BR note. Readers of this blog know that anti-tobacco activists greatly exaggerated the risks of second-hand smoke (here and here). Unfortunately, the scaremongering has expanded to include third-hand smoke (discussed here), third-hand smokeless (here) and third-hand vapor (here).
Two weeks ago another exaggerated “third-hand vapor” study was published by University of California activists. For a perspective on this study, I am happy to introduce Dr. Roberto Sussman, a scientist (physics) in the Institute for Nuclear Research at the National Autonomous University of Mexico. Dr Sussman is also the director of Pro-Vapeo México AC, an all consumer non-profit association representing Mexican vapers and consumers of non-combustible nicotine delivery products, and an active member of INNCO.
“Third-Hand Vapor” Precautions Are Not Justified
By Dr. Roberto Sussman
A recently published article (abstract here) seems to suggest potential health hazards from what could be called “third-hand vapor” in parallel to analogous studies on third-hand smoke. Specifically: the estimated exposure to electronic cigarette exhaled aerosol residues (ECEAR) deposited on surfaces and fabrics in rooms that are adjacent to a vape shop. While it is worrying that the study of such extremely minute potential exposures to vapor residues may contribute to justify extensive vaping bans, the present comment only deals with strictly scientific (not political or activist) issues. Specifically, the following three issues are worth commenting:
(1) E-cigarette vapor vs PM2.5.The article provides some background on possible health hazards from e-cig vapor. The following texts appear in the introductory section:
Significant amounts of 1,2-propanediol, glycerin, nicotine and PM2.5 particles were present indoors during 2 hours of vaping. Moreover, an indoor air quality study showed that a large room with active EC users contained PM2.5 at concentrations that were higher than in hookah cafes and bars that allow cigarette smoking. .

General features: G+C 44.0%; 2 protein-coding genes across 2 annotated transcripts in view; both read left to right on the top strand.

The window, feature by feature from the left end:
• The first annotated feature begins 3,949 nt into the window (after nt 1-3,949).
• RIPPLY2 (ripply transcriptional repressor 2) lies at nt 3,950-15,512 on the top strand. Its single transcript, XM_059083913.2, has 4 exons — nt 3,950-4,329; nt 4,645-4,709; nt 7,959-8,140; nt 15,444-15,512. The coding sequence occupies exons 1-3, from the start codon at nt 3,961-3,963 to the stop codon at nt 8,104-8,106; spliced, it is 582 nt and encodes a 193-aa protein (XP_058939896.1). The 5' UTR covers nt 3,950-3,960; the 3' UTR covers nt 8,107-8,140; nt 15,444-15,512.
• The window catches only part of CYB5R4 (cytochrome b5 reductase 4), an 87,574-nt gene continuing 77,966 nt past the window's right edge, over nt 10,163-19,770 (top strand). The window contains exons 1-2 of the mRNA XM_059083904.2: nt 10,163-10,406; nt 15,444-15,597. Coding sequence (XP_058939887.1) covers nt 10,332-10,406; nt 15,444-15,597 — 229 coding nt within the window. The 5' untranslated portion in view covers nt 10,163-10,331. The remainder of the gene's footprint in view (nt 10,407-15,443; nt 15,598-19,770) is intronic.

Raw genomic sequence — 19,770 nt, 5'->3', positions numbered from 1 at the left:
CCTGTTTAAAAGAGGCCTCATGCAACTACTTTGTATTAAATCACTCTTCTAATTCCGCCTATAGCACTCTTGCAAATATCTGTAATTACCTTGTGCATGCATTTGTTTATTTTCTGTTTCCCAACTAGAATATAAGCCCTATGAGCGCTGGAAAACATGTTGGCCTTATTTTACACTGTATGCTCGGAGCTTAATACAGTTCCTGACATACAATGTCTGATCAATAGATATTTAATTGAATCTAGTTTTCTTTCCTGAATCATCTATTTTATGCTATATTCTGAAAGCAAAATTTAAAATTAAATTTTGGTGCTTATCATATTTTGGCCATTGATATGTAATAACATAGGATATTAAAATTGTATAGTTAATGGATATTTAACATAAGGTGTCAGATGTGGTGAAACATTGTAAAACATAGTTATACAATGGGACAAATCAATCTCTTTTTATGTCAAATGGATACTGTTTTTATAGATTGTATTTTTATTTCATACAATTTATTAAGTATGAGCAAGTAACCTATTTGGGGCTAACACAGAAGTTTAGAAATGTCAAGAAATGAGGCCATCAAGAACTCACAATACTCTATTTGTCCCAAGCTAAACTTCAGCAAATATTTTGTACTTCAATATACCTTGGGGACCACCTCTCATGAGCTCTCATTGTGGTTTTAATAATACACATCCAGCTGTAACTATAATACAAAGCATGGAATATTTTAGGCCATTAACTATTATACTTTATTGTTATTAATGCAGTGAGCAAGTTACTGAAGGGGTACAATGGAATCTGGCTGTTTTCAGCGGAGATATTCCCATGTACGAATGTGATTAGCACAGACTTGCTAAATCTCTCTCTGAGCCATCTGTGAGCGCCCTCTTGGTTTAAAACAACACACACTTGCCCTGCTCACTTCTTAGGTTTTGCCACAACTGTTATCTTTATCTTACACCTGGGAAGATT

The text conveys a sense of alarm, as it alludes to “PM2.5” (particulate matter of diameters smaller than 2.5 microns) allegedly present in the e-cigarette aerosol. These particles are found in aerosols produced by combustion mechanisms, for example in air pollution or tobacco smoke. However, the text quoted above hints the existence of an equivalent concern on health effects from exposure to PM2.5found in environmental e-cigarette vapor. This seems to be completely unwarranted, since the “particles” in electronic cigarette exhaled aerosol are liquid droplets, not proper particulate matter, even if “particle” counts and diameters are of the same order of magnitude as in environmental tobacco smoke. This is clearly stated in various reliable sources (for example, “Public Health Consequences of E-Cigarettes: a Consensus Report”, National Academies of Sciences Engineering and Medicine, see page 72 of the report here.)
I wonder why an article whose task is to look at potential exposures to pollutants in electronic cigarette vapor does not mention, as relevant background information for the readers, the fact that “particles” in the EC aerosol are chemically distinct (liquid droplets) from solid PM2.5 found in second hand smoke. It is an important fact, yet it is omitted.